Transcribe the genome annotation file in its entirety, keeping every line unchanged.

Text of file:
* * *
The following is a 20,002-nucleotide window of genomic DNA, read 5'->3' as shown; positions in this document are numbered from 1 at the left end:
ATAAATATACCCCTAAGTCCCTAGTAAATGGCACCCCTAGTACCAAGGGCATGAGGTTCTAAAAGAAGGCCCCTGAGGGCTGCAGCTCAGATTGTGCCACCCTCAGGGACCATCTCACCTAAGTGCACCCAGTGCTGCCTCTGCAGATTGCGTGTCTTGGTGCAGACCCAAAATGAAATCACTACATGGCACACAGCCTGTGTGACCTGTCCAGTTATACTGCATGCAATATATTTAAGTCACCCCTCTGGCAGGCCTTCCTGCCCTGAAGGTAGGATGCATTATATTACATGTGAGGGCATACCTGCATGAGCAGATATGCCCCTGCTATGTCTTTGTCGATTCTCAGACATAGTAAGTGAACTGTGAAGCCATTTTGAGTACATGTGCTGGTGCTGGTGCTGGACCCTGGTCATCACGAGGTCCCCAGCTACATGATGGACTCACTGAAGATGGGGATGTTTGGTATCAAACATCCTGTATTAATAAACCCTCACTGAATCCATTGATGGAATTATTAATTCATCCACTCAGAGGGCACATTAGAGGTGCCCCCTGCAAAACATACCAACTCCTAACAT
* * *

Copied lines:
The following is a 20,002-nucleotide window of genomic DNA, read 5'->3' as shown; positions in this document are numbered from 1 at the left end:
ATAAATATACCCCTAAGTCCCTAGTAAATGGCACCCCTAGTACCAAGGGCATGAGGTTCTAAAAGAAGGCCCCTGAGGGCTGCAGCTCAGATTGTGCCACCCTCAGGGACCATCTCACCTAAGTGCACCCAGTGCTGCCTCTGCAGATTGCGTGTCTTGGTGCAGACCCAAAATGAAATCACTACATGGCACACAGCCTGTGTGACCTGTCCAGTTATACTGCATGCAATATATTTAAGTCACCCCTCTGGCAGGCCTTCCTGCCCTGAAGGTAGGATGCATTATATTACATGTGAGGGCATACCTGCATGAGCAGATATGCCCCTGCTATGTCTTTGTCGATTCTCAGACATAGTAAGTGAACTGTGAAGCCATTTTGAGTACATGTGCTGGTGCTGGTGCTGGACCCTGGTCATCACGAGGTCCCCAGCTACATGATGGACTCACTGAAGATGGGGATGTTTGGTATCAAACATCCTGTATTAATAAACCCTCACTGAATCCATTGATGGAATTATTAATTCATCCACTCAGAGGGCACATTAGAGGTGCCCCCTGCAAAACATACCAACTCCTAACAT